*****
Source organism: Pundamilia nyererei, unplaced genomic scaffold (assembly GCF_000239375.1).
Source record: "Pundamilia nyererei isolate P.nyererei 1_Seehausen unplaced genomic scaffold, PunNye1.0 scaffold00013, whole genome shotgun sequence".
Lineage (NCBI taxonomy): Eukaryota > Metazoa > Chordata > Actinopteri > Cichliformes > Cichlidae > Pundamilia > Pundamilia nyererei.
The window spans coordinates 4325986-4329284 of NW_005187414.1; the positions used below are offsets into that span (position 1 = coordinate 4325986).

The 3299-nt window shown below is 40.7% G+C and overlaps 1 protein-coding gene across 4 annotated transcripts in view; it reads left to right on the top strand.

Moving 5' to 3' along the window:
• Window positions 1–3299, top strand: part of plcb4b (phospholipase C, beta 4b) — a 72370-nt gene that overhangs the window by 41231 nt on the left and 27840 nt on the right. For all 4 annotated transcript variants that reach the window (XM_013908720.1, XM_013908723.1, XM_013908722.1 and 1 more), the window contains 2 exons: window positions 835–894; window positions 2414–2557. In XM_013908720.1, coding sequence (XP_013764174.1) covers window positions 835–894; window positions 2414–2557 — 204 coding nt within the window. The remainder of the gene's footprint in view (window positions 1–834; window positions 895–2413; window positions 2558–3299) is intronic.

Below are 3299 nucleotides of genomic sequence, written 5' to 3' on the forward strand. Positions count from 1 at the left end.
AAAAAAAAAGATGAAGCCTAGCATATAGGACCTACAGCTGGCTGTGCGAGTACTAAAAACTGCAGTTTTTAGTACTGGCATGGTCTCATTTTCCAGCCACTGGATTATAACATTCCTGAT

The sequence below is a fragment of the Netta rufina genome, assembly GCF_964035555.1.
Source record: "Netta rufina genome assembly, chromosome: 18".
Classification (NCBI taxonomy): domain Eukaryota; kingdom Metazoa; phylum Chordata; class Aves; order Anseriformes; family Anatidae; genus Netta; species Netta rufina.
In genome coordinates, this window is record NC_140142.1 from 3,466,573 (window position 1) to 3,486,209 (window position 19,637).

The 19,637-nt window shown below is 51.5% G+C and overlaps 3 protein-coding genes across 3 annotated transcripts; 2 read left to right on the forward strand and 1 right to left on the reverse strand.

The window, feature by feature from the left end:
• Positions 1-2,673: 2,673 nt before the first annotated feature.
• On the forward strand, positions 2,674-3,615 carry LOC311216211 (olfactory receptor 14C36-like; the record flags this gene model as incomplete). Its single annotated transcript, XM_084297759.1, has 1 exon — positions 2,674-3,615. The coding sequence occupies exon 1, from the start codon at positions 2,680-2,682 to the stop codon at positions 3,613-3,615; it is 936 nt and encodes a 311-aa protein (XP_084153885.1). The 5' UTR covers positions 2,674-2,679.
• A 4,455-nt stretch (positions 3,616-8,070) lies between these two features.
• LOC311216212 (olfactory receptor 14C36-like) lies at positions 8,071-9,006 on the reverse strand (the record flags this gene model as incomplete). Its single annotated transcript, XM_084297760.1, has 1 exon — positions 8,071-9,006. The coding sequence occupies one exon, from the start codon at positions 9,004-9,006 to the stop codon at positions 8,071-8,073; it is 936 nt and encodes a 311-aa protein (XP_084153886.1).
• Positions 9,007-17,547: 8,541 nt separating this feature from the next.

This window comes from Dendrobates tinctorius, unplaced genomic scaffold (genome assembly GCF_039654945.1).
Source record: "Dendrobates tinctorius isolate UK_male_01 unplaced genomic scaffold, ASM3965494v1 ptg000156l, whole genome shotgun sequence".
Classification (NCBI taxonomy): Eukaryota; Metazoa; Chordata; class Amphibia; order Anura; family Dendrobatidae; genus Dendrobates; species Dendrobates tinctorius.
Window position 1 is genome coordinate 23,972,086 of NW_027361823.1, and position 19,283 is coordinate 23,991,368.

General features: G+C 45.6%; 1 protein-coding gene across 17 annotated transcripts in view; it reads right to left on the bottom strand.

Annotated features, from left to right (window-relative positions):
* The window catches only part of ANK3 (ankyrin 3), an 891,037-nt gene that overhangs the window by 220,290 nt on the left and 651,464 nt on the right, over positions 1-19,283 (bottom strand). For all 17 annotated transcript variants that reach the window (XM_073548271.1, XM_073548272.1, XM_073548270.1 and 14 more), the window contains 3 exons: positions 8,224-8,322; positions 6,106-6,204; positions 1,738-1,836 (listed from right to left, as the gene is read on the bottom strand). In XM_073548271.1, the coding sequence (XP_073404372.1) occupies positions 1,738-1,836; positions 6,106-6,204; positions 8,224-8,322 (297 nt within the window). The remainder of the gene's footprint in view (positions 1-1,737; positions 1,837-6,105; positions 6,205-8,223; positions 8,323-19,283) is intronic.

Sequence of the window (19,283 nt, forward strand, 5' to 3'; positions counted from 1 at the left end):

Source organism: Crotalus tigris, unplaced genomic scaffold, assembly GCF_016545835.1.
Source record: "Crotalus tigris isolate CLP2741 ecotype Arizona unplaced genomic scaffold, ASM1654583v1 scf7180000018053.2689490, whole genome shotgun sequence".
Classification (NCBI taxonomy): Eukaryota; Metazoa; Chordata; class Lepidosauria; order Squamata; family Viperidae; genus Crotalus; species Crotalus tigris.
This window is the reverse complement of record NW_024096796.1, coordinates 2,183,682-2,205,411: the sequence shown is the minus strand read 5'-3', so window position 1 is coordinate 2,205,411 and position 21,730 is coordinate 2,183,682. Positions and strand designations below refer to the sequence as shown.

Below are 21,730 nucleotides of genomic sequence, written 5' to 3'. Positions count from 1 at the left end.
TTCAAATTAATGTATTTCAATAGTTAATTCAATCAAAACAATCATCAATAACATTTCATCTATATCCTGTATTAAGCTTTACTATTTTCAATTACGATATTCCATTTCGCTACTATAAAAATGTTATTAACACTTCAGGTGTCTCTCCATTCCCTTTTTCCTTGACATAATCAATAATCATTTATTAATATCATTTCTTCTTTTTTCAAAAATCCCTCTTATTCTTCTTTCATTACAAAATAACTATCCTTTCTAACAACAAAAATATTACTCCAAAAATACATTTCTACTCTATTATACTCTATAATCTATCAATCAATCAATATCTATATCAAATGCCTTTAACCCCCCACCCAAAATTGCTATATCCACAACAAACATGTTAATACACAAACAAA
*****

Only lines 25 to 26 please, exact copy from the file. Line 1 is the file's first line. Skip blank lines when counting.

General features: G+C 45.6%; 1 protein-coding gene across 17 annotated transcripts in view; it reads right to left on the bottom strand.

Annotated features, from left to right (window-relative positions):